Simulation Driven Design has long promised great benefits. This post reviews some failures from the past and emerging solutions with hope for the future.
How long have we been contemplating the promise of simulation driven design?
For those of you that may be new to the concept, simulation driven design is the idea of running analyses during design to make more informed decisions. In theory, it allows organizations identify flaws earlier, when they can address them with less constraint and investment. It also, theoretically, enables engineers to explore a lot more design alternatives, supposedly yielding better designs.
So how long has it been? More than twenty years.
My first exposure to was in 1997 when PTC acquired a company called Rasna. Back then, they were one of the first companies to use p-elements. PTC embedded the technology in Creo. Many other software providers also put slimmed down FEA capabilities in CAD applications and turned them over to engineers. That was more than twenty years ago.
How widely has simulation driven design been adopted? Not much.
Those making design decisions are much less likely to use simulation tools than they use CAD tools. I hate to say it, but the strategy of putting slimmed down FEA into CAD for engineers simply hasn’t panned out.
What’s the problem? Skills and knowledge.
Back in 2010, I suggested that a simulation driven design effort required skills and knowledge in four distinct areas. Namely, this included a background in engineering science, understanding of the analysis method, familiarity with CAD software and knowledge of simulation software. Furthermore, engineers are very busy. Our Hardware Design Engineer study showed that engineers, on average, have 7.3 responsibilities across design and other realms. Engineers today simply can’t pay the cost, in terms of time, knowledge and skills, to conduct simulations all on their own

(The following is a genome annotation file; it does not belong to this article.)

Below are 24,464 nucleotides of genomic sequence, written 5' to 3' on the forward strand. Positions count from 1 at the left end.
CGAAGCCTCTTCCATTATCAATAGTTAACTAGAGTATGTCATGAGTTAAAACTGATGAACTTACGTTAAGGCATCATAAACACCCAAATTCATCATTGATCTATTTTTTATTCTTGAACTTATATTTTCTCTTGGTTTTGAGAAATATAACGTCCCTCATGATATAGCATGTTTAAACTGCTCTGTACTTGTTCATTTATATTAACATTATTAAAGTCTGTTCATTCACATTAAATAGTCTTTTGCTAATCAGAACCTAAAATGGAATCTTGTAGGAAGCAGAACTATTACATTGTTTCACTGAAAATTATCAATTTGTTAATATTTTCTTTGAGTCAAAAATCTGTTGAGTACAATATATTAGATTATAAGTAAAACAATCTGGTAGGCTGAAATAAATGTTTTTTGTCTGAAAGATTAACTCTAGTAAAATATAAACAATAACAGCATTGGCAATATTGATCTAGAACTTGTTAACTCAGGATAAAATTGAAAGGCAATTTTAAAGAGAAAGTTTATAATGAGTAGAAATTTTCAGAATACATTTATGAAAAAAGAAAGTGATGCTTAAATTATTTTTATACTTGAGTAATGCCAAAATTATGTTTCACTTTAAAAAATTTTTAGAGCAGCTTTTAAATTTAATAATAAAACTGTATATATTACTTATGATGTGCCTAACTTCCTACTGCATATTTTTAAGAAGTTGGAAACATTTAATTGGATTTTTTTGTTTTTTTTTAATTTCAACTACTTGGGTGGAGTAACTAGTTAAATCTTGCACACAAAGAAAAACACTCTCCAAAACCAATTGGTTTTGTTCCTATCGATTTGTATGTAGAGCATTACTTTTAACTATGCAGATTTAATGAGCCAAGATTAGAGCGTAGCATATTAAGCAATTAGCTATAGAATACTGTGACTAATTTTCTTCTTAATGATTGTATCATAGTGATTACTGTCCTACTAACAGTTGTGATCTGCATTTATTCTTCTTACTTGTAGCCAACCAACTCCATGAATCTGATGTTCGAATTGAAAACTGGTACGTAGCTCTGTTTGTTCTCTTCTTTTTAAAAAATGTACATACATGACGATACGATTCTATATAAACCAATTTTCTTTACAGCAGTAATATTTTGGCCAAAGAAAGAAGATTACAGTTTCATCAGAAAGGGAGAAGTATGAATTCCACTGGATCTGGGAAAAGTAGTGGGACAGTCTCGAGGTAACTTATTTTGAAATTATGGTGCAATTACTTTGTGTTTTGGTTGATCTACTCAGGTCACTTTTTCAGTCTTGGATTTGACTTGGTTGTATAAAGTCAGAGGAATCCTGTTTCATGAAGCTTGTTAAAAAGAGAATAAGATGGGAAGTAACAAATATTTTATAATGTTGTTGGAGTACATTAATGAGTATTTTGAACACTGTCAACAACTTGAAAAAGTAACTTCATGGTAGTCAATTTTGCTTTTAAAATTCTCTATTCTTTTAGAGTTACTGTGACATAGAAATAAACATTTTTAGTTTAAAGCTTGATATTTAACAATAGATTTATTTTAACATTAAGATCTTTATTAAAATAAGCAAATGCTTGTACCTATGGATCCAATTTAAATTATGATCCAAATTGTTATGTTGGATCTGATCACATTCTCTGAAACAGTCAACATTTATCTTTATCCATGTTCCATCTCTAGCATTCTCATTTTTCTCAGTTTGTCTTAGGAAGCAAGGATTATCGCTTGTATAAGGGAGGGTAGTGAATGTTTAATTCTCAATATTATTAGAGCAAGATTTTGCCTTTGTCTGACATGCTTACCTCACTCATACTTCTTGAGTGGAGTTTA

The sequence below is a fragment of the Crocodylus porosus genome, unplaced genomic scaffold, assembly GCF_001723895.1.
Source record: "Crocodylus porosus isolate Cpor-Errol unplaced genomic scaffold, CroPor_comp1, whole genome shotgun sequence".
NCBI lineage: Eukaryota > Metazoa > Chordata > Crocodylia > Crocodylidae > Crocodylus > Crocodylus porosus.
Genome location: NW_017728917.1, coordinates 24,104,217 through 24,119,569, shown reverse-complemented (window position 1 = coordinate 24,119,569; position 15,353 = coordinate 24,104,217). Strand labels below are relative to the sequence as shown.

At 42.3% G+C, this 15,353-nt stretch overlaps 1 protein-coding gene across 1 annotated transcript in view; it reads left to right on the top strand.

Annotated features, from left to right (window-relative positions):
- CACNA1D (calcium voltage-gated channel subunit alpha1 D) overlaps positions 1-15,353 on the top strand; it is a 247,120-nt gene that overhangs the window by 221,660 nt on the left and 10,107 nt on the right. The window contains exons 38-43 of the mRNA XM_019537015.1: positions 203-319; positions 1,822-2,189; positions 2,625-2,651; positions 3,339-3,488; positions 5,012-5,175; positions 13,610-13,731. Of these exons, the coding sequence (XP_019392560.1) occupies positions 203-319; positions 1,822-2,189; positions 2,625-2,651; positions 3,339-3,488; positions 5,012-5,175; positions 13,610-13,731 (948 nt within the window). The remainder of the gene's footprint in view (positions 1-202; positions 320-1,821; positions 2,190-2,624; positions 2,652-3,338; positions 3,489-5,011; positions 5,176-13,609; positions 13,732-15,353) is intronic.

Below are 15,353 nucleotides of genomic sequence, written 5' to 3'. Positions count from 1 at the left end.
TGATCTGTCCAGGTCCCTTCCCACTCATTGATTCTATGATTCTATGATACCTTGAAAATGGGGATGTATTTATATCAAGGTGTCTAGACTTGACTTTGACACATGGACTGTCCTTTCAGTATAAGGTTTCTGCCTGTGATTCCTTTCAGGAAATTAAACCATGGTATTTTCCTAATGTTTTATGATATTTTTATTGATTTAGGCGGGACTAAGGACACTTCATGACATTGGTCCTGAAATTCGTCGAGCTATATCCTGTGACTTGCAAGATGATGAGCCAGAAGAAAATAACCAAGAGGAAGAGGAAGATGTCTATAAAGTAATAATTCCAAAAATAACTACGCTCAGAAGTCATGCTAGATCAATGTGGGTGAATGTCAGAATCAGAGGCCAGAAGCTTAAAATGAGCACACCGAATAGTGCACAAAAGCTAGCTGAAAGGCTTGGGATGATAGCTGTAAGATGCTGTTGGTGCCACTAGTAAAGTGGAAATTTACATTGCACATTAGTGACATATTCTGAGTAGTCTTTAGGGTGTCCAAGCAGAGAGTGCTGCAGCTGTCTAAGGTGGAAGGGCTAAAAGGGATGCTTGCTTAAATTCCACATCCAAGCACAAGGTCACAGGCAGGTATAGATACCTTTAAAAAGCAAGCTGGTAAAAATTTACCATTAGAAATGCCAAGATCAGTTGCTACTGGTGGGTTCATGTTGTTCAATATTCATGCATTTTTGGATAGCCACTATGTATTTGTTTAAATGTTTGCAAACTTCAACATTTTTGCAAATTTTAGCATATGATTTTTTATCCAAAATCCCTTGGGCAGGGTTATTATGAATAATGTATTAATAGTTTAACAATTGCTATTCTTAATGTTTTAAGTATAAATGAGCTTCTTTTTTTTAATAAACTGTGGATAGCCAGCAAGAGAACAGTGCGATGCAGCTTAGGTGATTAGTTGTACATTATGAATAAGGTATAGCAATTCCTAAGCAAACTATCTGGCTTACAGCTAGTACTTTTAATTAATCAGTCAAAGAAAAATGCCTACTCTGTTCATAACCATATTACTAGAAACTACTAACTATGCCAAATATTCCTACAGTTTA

Is there any hope? Yes. Actually. A lot of hope.
Interestingly, I think there’s a good bit more hope today than there has been in quite some time. You see, the same year I wrote that post about the four skills and knowledge, I suggested that teamwork and collaboration was the only way for an organization to successfully pursue a simulation driven design initiative. It logically makes sense. Engineers have the background in engineering science, familiarity with CAD software and their design. Analysts know the analytical method and the simulation software.
The good news is that new technologies are emerging that enable this kind of collaboration. These tools are simulation platforms. The capabilities vary from software provider to software provider, but essentially, these simulation platforms provide something along the following lines.
- Allow analysts to set up some kind of guidance or automation that engineers can use to run simulations.
- Allow analysts and engineers to share their simulations without data translation.
- Offer the analyst and the engineer the right capabilities needed to perform their job.
What’s next? Stay tuned.
Over the next few months, I’ll be publishing a few eBooks that dive deeper into this topic in different contexts such as industries, by organizational size and more. Longer term, I’ll have some research I can share.
I’ll also be publishing new blog posts looking at the offerings of different software companies. In fact, here’s a short list of the ones I plan on investigating.
- Altair Engineering’s Hyperworks and Solidthinking
- ANSYS’ Workbench and AIM
- Autodesk’s FUSION360
- Dassault Systemes’ SIMULIA and Solidworks
- ESI Group
- MSC Software
- Siemens PLM Simcenter
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Take care. Talk soon. Thanks for reading.